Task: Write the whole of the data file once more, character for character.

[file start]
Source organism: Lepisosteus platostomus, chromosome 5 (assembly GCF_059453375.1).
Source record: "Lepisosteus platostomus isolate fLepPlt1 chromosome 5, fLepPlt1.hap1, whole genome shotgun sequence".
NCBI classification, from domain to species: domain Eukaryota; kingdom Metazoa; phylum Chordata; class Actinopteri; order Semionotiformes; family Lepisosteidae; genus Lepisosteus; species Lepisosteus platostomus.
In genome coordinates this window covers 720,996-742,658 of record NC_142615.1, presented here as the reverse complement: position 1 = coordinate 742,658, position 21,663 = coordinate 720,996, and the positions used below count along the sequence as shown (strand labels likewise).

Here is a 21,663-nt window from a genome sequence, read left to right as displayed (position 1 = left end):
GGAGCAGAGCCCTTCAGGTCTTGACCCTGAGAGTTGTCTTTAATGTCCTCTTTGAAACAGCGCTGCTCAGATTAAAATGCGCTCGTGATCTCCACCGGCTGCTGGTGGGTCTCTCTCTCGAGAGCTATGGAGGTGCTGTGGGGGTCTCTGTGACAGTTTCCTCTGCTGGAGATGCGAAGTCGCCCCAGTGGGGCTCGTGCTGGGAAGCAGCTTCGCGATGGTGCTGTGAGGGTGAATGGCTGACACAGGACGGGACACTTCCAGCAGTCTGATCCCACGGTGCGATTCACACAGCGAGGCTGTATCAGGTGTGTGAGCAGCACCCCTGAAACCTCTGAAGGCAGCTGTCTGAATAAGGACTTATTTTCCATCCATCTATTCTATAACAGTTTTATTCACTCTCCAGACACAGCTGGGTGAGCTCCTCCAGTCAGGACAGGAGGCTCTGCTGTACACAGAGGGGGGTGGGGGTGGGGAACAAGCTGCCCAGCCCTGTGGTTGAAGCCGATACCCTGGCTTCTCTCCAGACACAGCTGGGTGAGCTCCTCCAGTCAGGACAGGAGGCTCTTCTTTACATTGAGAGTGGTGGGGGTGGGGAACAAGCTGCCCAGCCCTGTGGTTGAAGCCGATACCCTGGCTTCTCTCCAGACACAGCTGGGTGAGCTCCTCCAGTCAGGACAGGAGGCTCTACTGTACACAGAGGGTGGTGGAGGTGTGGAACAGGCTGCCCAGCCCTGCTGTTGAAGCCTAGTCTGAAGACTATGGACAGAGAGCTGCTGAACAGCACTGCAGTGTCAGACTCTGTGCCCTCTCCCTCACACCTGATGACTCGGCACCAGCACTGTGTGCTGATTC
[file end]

Source organism: Lepisosteus platostomus, chromosome 5 (assembly GCF_059453375.1).
Source record: "Lepisosteus platostomus isolate fLepPlt1 chromosome 5, fLepPlt1.hap1, whole genome shotgun sequence".
NCBI classification, from domain to species: domain Eukaryota; kingdom Metazoa; phylum Chordata; class Actinopteri; order Semionotiformes; family Lepisosteidae; genus Lepisosteus; species Lepisosteus platostomus.
In genome coordinates this window covers 720,996-742,658 of record NC_142615.1, presented here as the reverse complement: position 1 = coordinate 742,658, position 21,663 = coordinate 720,996, and the positions used below count along the sequence as shown (strand labels likewise).

Here is a 21,663-nt window from a genome sequence, read left to right as displayed (position 1 = left end):
GGAGCAGAGCCCTTCAGGTCTTGACCCTGAGAGTTGTCTTTAATGTCCTCTTTGAAACAGCGCTGCTCAGATTAAAATGCGCTCGTGATCTCCACCGGCTGCTGGTGGGTCTCTCTCTCGAGAGCTATGGAGGTGCTGTGGGGGTCTCTGTGACAGTTTCCTCTGCTGGAGATGCGAAGTCGCCCCAGTGGGGCTCGTGCTGGGAAGCAGCTTCGCGATGGTGCTGTGAGGGTGAATGGCTGACACAGGACGGGACACTTCCAGCAGTCTGATCCCACGGTGCGATTCACACAGCGAGGCTGTATCAGGTGTGTGAGCAGCACCCCTGAAACCTCTGAAGGCAGCTGTCTGAATAAGGACTTATTTTCCATCCATCTATTCTATAACAGTTTTATTCACTCTCCAGACACAGCTGGGTGAGCTCCTCCAGTCAGGACAGGAGGCTCTGCTGTACACAGAGGGGGGTGGGGGTGGGGAACAAGCTGCCCAGCCCTGTGGTTGAAGCCGATACCCTGGCTTCTCTCCAGACACAGCTGGGTGAGCTCCTCCAGTCAGGACAGGAGGCTCTTCTTTACATTGAGAGTGGTGGGGGTGGGGAACAAGCTGCCCAGCCCTGTGGTTGAAGCCGATACCCTGGCTTCTCTCCAGACACAGCTGGGTGAGCTCCTCCAGTCAGGACAGGAGGCTCTACTGTACACAGAGGGTGGTGGAGGTGTGGAACAGGCTGCCCAGCCCTGCTGTTGAAGCCTAGTCTGAAGACTATGGACAGAGAGCTGCTGAACAGCACTGCAGTGTCAGACTCTGTGCCCTCTCCCTCACACCTGATGACTCGGCACCAGCACTGTGTGCTGATTC